In interviews with Nam Ranpuria, GUU president, and Ruaraidh Campbell, QMU president, the presidents discussed the future of the student union and the difficulties of surviving Covid.
The Glasgow Guardian sat down with Nam Ranpuria, Glasgow University Union (GUU) president, and Ruaraidh Campbell, Queen Margaret Union (QMU) president, to discuss the future of the student union and the difficulties of surviving Covid. Both of the student unions mainly earn their income from their bars, cafes, venue hirings, gigs, and events; all of which the Covid-19 pandemic has put a stop to. Glasgow is currently in Tier 3 of the government’s new guidance system. The guidance currently states that no sale of alcohol is permitted indoor or outdoor in the hospitality industry, food can be served before 6pm, with no events (including gigs) to be permitted. The unions are certainly not able to operate as usual under these restrictions.
Prior to the pandemic, the QMU had struggled financially. In the past five years, the Union has lost £1m. Four years ago, the QMU’s honorary secretary at the time, Terry Murphy, worried that the union would close in three years if they continued at the same rate of losses. In a change of pace, last year, the QMU managed to make a profit of £73,000.
Down the hill there’s a different financial story. GUU has been profitable over the last five years, giving them a bit more to weather the storm, but also have more staff and operating expenses than the QMU. Ranpuria stated: “Through prudent financial management, and increasing popularity on campus, GUU has built a cash reserve prior to the pandemic hitting in March. These reserves were intended for a fairly significant investment in the building and services in 2021, which unfortunately will no longer be possible.”
While neither institution was willing to disclose how much they are losing, both noted that they won’t break even as their operating expenses will surpass anything they could reasonably earn.
The unions had originally planned on trying to increase their block grant from the University before the pandemic, but the University cancelled the meeting and provided the same funding as last year, despite knowing there would be a lack of income for the unions for some time. While the University did not increase its grants, both presidents noted the University was finding ways to help out. Funding was provided to have the venues open for Freshers’ Week in a safe manner, by funding the outfitting of signage, barriers, and sanitising stations.
Employment has also been a touchy issue with unions. GUU was hit out at by trade union Unite Hospitality, following hospitality staff’s contracts being ended in June, rather than taking advantage of the furlough scheme to maintain a steady income for their workers.
QMU made headlines at the beginning of the pandemic as they almost had 31 redundancies, which was saved by the government with the first furlough scheme. The QMU must now manage paying staff fair wages as well as maintaining as many staff as possible, as Campbell, explains: “In a normal year we would have provided employment opportunities for students in our cafe, restaurant, and bars, but so far do not have the level of business to require additional staff. However, we have worked hard to keep the majority of full-time jobs at the Union and ensure staff are paid fairly.”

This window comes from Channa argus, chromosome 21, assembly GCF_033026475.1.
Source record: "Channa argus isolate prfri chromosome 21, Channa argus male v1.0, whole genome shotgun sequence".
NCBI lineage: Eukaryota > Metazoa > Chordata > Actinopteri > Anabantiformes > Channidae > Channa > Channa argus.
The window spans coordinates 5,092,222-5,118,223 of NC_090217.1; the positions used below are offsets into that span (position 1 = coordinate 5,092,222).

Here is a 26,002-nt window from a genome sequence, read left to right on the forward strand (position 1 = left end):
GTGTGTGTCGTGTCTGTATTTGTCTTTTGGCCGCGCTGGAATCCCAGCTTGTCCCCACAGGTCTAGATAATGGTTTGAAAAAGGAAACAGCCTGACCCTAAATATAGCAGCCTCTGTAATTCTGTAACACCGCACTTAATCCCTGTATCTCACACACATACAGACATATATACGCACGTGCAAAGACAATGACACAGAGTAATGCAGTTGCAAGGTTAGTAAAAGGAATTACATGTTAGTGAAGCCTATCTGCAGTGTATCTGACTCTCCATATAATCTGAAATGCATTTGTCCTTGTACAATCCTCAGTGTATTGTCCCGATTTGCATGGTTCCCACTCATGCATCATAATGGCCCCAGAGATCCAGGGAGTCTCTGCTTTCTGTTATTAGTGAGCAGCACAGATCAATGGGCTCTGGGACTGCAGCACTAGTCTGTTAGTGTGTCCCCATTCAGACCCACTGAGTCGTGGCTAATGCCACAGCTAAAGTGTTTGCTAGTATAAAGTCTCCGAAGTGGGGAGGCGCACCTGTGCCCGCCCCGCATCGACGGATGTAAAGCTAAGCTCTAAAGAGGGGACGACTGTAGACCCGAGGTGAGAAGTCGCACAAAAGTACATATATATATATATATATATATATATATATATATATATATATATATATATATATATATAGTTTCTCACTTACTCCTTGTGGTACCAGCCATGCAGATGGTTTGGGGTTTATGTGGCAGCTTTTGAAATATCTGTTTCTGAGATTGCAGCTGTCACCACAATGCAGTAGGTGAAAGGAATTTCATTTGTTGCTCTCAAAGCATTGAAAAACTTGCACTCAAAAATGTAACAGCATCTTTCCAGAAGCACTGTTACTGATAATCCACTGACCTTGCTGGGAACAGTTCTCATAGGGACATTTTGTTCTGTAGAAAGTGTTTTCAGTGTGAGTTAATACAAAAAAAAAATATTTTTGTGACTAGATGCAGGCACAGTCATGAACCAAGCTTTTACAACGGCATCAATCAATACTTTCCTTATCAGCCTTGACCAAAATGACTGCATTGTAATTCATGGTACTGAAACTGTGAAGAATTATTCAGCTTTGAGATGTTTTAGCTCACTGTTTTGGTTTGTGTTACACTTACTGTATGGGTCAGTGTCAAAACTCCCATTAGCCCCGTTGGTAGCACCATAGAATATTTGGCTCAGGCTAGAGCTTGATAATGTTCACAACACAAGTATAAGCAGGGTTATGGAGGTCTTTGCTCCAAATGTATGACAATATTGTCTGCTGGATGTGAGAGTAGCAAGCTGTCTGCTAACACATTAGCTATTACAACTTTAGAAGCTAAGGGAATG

Campbell also noted that they have elected not to take part in the new furlough scheme as they want to be able to top up their staff’s wages.
Campbell added that the union has taken advantage of other schemes saying: “We were also lucky to secure Venue Relief Funding via Creative Scotland, which will help cover costs of our venue and event staff and allow us to stream two major gig events between now and the end of March. We have also applied for funding through Glasgow Council available as a result of the central belt lockdown announced at the beginning of October. Whilst this support has been invaluable we really need more sustainable support for arts and venues as they have done for other industries.”
There has been some criticism of the government’s restrictions in the selection of certain sectors and the tier system in different locations. Campbell explains: “A tough month of lockdown would do far less damage than the slow death the government has prescribed for the hospitality industry, through debilitating and sometimes frankly bizarre measures. It feels like they are avoiding taking responsibility for the industry failing, by keeping them open in an unsustainable way.”
The unions have done their best to cope with the pandemic looking for ways to still stay relevant in student’s lives, as Ranpuria notes: “We cannot safely replicate the same experiences students would have physically in the Union. Thus, we have made efforts to transform this engagement online, from quizzes, G-YOU magazine, Hive livestreams to online debates training and competitions…We are working incredibly hard to make sure the union is still there, a part of the members lives, following Covid-19.”
In the long term, there is some concern that the effects of the pandemic may linger, as Campbell describes: “Students, especially Freshers haven’t been able to get to know us, what we do, and build a relationship with the union this year and so our engagement with students has been reduced significantly. Even if everything was lifted tomorrow, we’d still have to keep our belts very tight financially. I also worry about how people’s attitudes towards social gatherings, concerts and nightlife culture will change. I wouldn’t blame people for being hesitant or cautious.”
Ranpuria noted one way students can help: “All a student can do to help the union is to be a member, come to the union when we are open, use our services as they become available, and engage with our content online as much as possible until we can open our doors.”